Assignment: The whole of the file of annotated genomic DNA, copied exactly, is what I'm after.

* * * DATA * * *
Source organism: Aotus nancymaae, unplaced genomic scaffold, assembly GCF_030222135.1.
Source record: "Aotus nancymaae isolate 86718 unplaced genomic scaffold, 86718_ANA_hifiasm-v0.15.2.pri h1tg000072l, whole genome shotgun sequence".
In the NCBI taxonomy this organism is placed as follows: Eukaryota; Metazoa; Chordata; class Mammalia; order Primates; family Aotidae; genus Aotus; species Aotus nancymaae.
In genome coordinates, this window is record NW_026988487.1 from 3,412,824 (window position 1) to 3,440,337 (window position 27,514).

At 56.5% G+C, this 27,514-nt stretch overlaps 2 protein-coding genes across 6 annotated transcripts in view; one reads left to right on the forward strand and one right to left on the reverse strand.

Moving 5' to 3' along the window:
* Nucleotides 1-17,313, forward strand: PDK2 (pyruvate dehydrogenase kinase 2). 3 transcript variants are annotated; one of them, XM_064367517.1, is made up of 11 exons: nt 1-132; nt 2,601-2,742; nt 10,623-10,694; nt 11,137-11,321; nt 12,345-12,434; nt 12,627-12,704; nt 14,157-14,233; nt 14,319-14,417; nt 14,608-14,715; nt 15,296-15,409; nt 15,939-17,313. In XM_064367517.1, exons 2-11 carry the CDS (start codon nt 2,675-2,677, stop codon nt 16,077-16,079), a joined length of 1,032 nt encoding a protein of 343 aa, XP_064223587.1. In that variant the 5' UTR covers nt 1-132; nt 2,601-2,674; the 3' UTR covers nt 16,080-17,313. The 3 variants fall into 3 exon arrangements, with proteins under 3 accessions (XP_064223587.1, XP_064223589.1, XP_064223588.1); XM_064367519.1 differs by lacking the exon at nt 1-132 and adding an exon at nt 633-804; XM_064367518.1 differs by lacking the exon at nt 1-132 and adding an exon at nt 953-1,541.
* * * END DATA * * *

Source organism: Aotus nancymaae, unplaced genomic scaffold, assembly GCF_030222135.1.
Source record: "Aotus nancymaae isolate 86718 unplaced genomic scaffold, 86718_ANA_hifiasm-v0.15.2.pri h1tg000072l, whole genome shotgun sequence".
In the NCBI taxonomy this organism is placed as follows: Eukaryota; Metazoa; Chordata; class Mammalia; order Primates; family Aotidae; genus Aotus; species Aotus nancymaae.
In genome coordinates, this window is record NW_026988487.1 from 3,412,824 (window position 1) to 3,440,337 (window position 27,514).

At 56.5% G+C, this 27,514-nt stretch overlaps 2 protein-coding genes across 6 annotated transcripts in view; one reads left to right on the forward strand and one right to left on the reverse strand.

Moving 5' to 3' along the window:
* Nucleotides 1-17,313, forward strand: PDK2 (pyruvate dehydrogenase kinase 2). 3 transcript variants are annotated; one of them, XM_064367517.1, is made up of 11 exons: nt 1-132; nt 2,601-2,742; nt 10,623-10,694; nt 11,137-11,321; nt 12,345-12,434; nt 12,627-12,704; nt 14,157-14,233; nt 14,319-14,417; nt 14,608-14,715; nt 15,296-15,409; nt 15,939-17,313. In XM_064367517.1, exons 2-11 carry the CDS (start codon nt 2,675-2,677, stop codon nt 16,077-16,079), a joined length of 1,032 nt encoding a protein of 343 aa, XP_064223587.1. In that variant the 5' UTR covers nt 1-132; nt 2,601-2,674; the 3' UTR covers nt 16,080-17,313. The 3 variants fall into 3 exon arrangements, with proteins under 3 accessions (XP_064223587.1, XP_064223589.1, XP_064223588.1); XM_064367519.1 differs by lacking the exon at nt 1-132 and adding an exon at nt 633-804; XM_064367518.1 differs by lacking the exon at nt 1-132 and adding an exon at nt 953-1,541.